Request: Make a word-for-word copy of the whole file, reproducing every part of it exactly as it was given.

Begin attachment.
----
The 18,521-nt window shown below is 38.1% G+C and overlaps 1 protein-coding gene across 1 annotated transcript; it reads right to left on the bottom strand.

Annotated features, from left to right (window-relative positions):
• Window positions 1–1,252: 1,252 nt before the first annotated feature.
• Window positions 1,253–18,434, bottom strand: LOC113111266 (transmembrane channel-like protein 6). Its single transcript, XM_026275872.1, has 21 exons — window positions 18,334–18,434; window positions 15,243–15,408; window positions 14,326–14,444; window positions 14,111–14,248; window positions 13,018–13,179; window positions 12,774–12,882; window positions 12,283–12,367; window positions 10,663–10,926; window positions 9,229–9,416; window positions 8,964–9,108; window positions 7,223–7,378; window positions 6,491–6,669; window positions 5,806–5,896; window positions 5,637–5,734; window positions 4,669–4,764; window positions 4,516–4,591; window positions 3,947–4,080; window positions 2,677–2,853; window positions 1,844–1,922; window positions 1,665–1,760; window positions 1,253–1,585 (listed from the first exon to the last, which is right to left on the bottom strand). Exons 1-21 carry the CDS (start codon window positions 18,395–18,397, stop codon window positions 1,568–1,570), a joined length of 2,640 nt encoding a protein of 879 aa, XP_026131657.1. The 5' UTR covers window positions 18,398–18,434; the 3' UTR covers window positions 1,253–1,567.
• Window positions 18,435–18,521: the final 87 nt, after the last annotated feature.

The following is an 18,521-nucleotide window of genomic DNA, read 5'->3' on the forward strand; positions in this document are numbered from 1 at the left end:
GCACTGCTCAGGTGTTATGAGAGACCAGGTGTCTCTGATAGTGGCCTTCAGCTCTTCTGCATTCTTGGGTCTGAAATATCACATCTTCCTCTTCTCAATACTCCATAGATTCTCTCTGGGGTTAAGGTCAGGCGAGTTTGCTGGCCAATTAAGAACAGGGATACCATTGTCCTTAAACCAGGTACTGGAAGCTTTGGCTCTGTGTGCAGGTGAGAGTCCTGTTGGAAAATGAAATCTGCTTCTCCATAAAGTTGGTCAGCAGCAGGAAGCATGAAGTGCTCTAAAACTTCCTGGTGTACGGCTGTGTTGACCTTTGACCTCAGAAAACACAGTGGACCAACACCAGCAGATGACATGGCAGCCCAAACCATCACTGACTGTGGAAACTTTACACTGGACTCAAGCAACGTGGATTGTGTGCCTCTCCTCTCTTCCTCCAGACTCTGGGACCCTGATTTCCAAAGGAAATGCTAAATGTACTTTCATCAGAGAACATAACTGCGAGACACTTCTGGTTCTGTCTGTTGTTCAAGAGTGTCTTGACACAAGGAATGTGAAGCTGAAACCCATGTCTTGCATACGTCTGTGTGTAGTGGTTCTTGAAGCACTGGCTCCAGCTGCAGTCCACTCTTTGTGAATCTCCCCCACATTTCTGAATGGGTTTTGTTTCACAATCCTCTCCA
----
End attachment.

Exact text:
The 18,521-nt window shown below is 38.1% G+C and overlaps 1 protein-coding gene across 1 annotated transcript; it reads right to left on the bottom strand.

Annotated features, from left to right (window-relative positions):
• Window positions 1–1,252: 1,252 nt before the first annotated feature.
• Window positions 1,253–18,434, bottom strand: LOC113111266 (transmembrane channel-like protein 6). Its single transcript, XM_026275872.1, has 21 exons — window positions 18,334–18,434; window positions 15,243–15,408; window positions 14,326–14,444; window positions 14,111–14,248; window positions 13,018–13,179; window positions 12,774–12,882; window positions 12,283–12,367; window positions 10,663–10,926; window positions 9,229–9,416; window positions 8,964–9,108; window positions 7,223–7,378; window positions 6,491–6,669; window positions 5,806–5,896; window positions 5,637–5,734; window positions 4,669–4,764; window positions 4,516–4,591; window positions 3,947–4,080; window positions 2,677–2,853; window positions 1,844–1,922; window positions 1,665–1,760; window positions 1,253–1,585 (listed from the first exon to the last, which is right to left on the bottom strand). Exons 1-21 carry the CDS (start codon window positions 18,395–18,397, stop codon window positions 1,568–1,570), a joined length of 2,640 nt encoding a protein of 879 aa, XP_026131657.1. The 5' UTR covers window positions 18,398–18,434; the 3' UTR covers window positions 1,253–1,567.
• Window positions 18,435–18,521: the final 87 nt, after the last annotated feature.

The following is an 18,521-nucleotide window of genomic DNA, read 5'->3' on the forward strand; positions in this document are numbered from 1 at the left end:
GCACTGCTCAGGTGTTATGAGAGACCAGGTGTCTCTGATAGTGGCCTTCAGCTCTTCTGCATTCTTGGGTCTGAAATATCACATCTTCCTCTTCTCAATACTCCATAGATTCTCTCTGGGGTTAAGGTCAGGCGAGTTTGCTGGCCAATTAAGAACAGGGATACCATTGTCCTTAAACCAGGTACTGGAAGCTTTGGCTCTGTGTGCAGGTGAGAGTCCTGTTGGAAAATGAAATCTGCTTCTCCATAAAGTTGGTCAGCAGCAGGAAGCATGAAGTGCTCTAAAACTTCCTGGTGTACGGCTGTGTTGACCTTTGACCTCAGAAAACACAGTGGACCAACACCAGCAGATGACATGGCAGCCCAAACCATCACTGACTGTGGAAACTTTACACTGGACTCAAGCAACGTGGATTGTGTGCCTCTCCTCTCTTCCTCCAGACTCTGGGACCCTGATTTCCAAAGGAAATGCTAAATGTACTTTCATCAGAGAACATAACTGCGAGACACTTCTGGTTCTGTCTGTTGTTCAAGAGTGTCTTGACACAAGGAATGTGAAGCTGAAACCCATGTCTTGCATACGTCTGTGTGTAGTGGTTCTTGAAGCACTGGCTCCAGCTGCAGTCCACTCTTTGTGAATCTCCCCCACATTTCTGAATGGGTTTTGTTTCACAATCCTCTCCA